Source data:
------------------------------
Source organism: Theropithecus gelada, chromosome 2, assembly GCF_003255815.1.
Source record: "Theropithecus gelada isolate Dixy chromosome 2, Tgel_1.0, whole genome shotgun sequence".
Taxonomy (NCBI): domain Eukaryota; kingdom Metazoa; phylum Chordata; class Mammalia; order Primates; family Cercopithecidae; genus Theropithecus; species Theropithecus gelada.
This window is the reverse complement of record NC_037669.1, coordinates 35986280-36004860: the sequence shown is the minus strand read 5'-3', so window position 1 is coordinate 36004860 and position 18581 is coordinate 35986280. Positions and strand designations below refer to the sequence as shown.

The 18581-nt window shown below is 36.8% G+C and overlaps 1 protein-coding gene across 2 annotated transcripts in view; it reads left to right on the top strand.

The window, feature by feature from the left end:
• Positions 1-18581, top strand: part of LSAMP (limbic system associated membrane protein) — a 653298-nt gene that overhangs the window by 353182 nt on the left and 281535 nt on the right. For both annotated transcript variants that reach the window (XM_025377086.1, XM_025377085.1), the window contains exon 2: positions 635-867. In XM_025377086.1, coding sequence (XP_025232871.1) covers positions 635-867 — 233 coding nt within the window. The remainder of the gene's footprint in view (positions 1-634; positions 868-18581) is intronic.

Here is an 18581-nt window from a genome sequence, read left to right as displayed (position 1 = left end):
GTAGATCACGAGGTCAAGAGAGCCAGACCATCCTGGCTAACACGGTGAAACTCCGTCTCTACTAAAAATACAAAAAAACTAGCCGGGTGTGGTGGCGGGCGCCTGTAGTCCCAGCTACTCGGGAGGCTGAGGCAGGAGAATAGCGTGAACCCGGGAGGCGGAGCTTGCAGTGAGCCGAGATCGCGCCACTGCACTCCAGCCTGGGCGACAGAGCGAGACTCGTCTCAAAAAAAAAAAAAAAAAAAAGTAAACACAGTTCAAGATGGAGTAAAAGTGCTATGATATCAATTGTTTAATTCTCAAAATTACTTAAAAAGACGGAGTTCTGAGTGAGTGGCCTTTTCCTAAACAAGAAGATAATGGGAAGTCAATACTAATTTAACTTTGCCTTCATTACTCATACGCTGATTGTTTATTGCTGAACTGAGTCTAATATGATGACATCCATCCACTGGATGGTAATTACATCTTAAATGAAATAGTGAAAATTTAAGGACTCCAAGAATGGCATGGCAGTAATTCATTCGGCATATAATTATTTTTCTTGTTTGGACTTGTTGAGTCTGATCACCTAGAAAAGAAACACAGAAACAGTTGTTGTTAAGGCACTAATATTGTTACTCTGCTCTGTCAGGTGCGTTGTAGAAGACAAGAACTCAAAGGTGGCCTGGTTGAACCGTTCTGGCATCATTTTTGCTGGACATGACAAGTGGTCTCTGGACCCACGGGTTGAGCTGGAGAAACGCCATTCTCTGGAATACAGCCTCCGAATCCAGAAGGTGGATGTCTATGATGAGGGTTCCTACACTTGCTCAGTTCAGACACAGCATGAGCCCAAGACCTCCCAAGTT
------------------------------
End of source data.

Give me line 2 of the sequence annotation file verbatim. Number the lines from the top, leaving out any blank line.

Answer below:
Source record: "Theropithecus gelada isolate Dixy chromosome 2, Tgel_1.0, whole genome shotgun sequence".